The first guy who shot into my mind when thinking about the kind of NBA player that Keyonte could emulate was Denver’s Jamal Murray. Murray’s ability to play both on and off the ball makes him a seamless fit next to other NBA stars, but when he gets cooking, his individual offense can take you home. Murray’s footwork, ability to dance, play at different speeds, and still get off clean looks are traits that he shares with the bucket from Baylor.
On this possession, you see the similarities in the creativity both guards use to create enough separation to get off a shot unbothered. A little spin here, a stepback there, and a buttery-smooth jump shot right in your eye.
Getting shots off one-on-one is an important skill for heavy usage guards, but modern NBA offense features a heavy dose of ball screen actions. Putting the ball in a guard’s hands that can use it as a scoring action, whilst also showing that he can hit open teammates, puts the defense in a chokehold. As bigs fall into a drop, elite shooters will gladly waltz into open threes. For George and Murray, it may appear that there are multiple defenders closing with hands in their faces here, but I promise you that these dudes feel completely undeterred by them.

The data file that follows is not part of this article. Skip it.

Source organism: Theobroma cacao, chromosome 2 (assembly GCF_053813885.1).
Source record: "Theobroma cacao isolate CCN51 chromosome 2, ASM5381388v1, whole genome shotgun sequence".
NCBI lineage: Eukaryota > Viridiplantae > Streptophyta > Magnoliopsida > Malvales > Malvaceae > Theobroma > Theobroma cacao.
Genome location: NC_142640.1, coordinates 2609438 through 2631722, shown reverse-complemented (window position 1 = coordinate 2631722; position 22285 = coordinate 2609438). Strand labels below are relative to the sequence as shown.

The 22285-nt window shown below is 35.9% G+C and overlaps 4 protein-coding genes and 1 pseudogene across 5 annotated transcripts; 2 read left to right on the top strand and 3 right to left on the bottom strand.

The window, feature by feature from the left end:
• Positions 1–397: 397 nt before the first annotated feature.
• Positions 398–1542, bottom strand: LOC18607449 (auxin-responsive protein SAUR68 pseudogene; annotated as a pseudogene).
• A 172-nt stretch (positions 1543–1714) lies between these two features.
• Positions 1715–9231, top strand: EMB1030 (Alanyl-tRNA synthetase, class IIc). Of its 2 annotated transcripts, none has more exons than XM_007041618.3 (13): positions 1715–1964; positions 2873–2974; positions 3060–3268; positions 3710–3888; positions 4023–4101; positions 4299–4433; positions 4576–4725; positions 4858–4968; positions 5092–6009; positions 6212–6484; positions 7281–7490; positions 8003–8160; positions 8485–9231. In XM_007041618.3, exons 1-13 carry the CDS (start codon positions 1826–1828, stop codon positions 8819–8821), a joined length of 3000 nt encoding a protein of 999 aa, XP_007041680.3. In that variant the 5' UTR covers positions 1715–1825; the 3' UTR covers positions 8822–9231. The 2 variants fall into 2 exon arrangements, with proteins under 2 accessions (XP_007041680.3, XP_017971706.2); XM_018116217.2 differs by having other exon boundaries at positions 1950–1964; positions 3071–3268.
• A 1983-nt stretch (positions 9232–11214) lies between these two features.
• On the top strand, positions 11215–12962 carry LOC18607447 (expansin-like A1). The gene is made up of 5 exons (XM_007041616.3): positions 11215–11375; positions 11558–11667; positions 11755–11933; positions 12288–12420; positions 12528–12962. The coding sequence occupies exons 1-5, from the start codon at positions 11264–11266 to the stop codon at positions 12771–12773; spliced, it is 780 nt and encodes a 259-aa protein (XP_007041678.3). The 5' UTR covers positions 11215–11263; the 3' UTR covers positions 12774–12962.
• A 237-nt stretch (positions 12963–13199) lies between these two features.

One of the more surprising aspects of Keyonte George’s game for evaluators this season has been his plus playmaking. George currently has an assist percentage north of 24%. The only other freshman dating back to 2008 that has had an assist percentage eclipsing that number while shooting over 14 3PA per 100 has been Atlanta’s Trae Young.
Keyonte George isn’t a diabolical playmaker that is going to get into a ball screen and pick apart your defense like a ten-year-old boy pulling the wings off a fly in the same manner that Trae Young does, but he has more than shown his capabilities in making the defense pay if they don’t sell out on him as he comes off the kind of ball screen actions that we saw in the last clip. It’s a catch-22 because you absolutely have to get out to him to contest the three, but if your big does meet him at the level, the weak-side help had better be in the paint because George can handle the blitz and hit the roll man with the quickness.